from too long staring into the Arizona sun
or into red dirt which acknowledges no master
but the attrition of desert winds and melt-water.
Is that why you cast such desperate lariats
across space, repeatedly anticipating the fall
into disillusion, the sine wave skewered
by the oscilloscope, the mirror’s hairline fracture?
The West was won and there was nowhere left to go
so you vanished into a dream of perpetual motion
knowing that once to touch the surface
was to break the spell, but that while the colours hung
on the air an instant, there was no such thing
as the pushy midwife, the veiled mother in the photograph,
the rich woman’s bleated blandishments.
Tracing the drunken white line at midnight on the highway,
you were too far gone to contemplate return,
like Crowhurst aboard the Electron; not meaning
to go to sea, but drawing about you
such a field of force that there was nothing left to do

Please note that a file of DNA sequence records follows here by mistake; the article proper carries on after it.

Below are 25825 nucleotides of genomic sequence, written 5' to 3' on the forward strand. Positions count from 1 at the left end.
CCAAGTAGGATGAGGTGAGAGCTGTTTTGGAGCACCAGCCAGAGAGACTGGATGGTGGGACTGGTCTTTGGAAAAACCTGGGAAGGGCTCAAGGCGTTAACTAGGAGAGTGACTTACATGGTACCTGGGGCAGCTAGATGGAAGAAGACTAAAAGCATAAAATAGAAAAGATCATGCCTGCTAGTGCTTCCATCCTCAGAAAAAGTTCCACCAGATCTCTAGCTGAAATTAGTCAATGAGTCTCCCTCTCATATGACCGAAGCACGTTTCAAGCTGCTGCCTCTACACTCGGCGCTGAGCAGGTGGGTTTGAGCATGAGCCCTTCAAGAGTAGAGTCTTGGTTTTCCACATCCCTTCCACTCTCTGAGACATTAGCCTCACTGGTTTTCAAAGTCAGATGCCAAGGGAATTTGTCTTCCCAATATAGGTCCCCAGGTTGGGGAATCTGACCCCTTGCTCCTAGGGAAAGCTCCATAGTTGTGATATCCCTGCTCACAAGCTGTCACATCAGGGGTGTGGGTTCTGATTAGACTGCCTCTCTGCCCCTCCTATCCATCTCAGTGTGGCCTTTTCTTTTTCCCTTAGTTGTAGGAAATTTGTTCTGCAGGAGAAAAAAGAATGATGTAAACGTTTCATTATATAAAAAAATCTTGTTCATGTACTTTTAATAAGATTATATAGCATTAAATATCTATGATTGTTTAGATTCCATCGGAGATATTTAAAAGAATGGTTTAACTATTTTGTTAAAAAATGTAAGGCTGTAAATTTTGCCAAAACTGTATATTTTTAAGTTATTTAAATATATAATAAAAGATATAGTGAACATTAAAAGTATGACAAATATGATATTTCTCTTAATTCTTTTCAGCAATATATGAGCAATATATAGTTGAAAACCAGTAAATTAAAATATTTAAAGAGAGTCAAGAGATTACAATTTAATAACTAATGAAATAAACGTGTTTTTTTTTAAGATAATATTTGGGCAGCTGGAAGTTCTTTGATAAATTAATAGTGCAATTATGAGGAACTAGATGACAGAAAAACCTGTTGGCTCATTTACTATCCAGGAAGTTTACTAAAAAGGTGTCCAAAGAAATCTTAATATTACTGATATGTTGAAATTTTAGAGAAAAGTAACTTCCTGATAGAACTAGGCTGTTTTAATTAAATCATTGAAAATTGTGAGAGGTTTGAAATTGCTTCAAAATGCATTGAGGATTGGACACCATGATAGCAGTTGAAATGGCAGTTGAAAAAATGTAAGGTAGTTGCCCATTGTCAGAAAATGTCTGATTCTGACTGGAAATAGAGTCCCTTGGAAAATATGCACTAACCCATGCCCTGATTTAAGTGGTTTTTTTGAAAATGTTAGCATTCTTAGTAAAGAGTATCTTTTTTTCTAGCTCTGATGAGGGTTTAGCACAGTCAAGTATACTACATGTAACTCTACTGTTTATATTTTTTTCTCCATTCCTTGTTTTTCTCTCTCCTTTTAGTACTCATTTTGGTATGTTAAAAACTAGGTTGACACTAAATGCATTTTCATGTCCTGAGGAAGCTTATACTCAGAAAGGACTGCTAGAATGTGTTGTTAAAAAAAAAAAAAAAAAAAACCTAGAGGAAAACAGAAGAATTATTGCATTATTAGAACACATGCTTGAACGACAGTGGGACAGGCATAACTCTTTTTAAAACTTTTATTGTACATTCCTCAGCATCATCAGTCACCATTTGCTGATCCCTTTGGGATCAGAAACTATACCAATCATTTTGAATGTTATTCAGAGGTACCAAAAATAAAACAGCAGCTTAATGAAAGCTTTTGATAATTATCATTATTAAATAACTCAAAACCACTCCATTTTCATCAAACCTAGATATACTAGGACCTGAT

but plant blue poles among the spindrift and iron filings
and step, clutching your brass chronometer,
clean off the deck and into the sky
where a lens rose to meet you like a terrifying eye.

—from Geis (2015), printed as The Saturday Poem in The Guardian (11 July 2015) - online.

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The Nowhere Birds (2001): ‘Reilly’s The Nowhere Birds introduces a young writer of remarkable maturity and narrative power. The book’s holding pattern is set by questions of location and flight, beginning with views of childhood and adolescence, then moving outwards in poems of daring imaginative range-finding.’ (COPAC notice - online.)